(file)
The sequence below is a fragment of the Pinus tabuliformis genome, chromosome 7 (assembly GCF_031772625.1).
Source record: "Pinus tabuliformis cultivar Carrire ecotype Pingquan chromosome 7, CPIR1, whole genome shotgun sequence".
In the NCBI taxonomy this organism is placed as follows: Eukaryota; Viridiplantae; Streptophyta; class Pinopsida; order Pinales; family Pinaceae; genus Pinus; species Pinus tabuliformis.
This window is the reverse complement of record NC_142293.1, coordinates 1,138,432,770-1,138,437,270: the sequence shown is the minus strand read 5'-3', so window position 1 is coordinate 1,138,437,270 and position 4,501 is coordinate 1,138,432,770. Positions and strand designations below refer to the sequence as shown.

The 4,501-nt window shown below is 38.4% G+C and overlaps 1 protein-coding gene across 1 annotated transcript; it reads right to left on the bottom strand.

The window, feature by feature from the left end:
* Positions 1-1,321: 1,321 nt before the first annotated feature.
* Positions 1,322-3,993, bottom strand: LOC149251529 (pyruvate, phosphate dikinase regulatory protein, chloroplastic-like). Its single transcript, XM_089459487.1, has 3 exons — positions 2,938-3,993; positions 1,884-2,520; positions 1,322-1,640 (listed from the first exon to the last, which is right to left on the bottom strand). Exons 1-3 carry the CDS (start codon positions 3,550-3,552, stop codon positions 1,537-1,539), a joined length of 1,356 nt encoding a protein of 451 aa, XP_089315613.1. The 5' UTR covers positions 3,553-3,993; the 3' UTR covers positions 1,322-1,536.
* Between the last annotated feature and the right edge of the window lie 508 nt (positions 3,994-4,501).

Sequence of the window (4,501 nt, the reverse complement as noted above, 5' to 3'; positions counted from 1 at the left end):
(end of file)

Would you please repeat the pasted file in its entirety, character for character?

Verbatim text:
The sequence below is a fragment of the Pinus tabuliformis genome, chromosome 7 (assembly GCF_031772625.1).
Source record: "Pinus tabuliformis cultivar Carrire ecotype Pingquan chromosome 7, CPIR1, whole genome shotgun sequence".
In the NCBI taxonomy this organism is placed as follows: Eukaryota; Viridiplantae; Streptophyta; class Pinopsida; order Pinales; family Pinaceae; genus Pinus; species Pinus tabuliformis.
This window is the reverse complement of record NC_142293.1, coordinates 1,138,432,770-1,138,437,270: the sequence shown is the minus strand read 5'-3', so window position 1 is coordinate 1,138,437,270 and position 4,501 is coordinate 1,138,432,770. Positions and strand designations below refer to the sequence as shown.

The 4,501-nt window shown below is 38.4% G+C and overlaps 1 protein-coding gene across 1 annotated transcript; it reads right to left on the bottom strand.

The window, feature by feature from the left end:
* Positions 1-1,321: 1,321 nt before the first annotated feature.
* Positions 1,322-3,993, bottom strand: LOC149251529 (pyruvate, phosphate dikinase regulatory protein, chloroplastic-like). Its single transcript, XM_089459487.1, has 3 exons — positions 2,938-3,993; positions 1,884-2,520; positions 1,322-1,640 (listed from the first exon to the last, which is right to left on the bottom strand). Exons 1-3 carry the CDS (start codon positions 3,550-3,552, stop codon positions 1,537-1,539), a joined length of 1,356 nt encoding a protein of 451 aa, XP_089315613.1. The 5' UTR covers positions 3,553-3,993; the 3' UTR covers positions 1,322-1,536.
* Between the last annotated feature and the right edge of the window lie 508 nt (positions 3,994-4,501).

Sequence of the window (4,501 nt, the reverse complement as noted above, 5' to 3'; positions counted from 1 at the left end):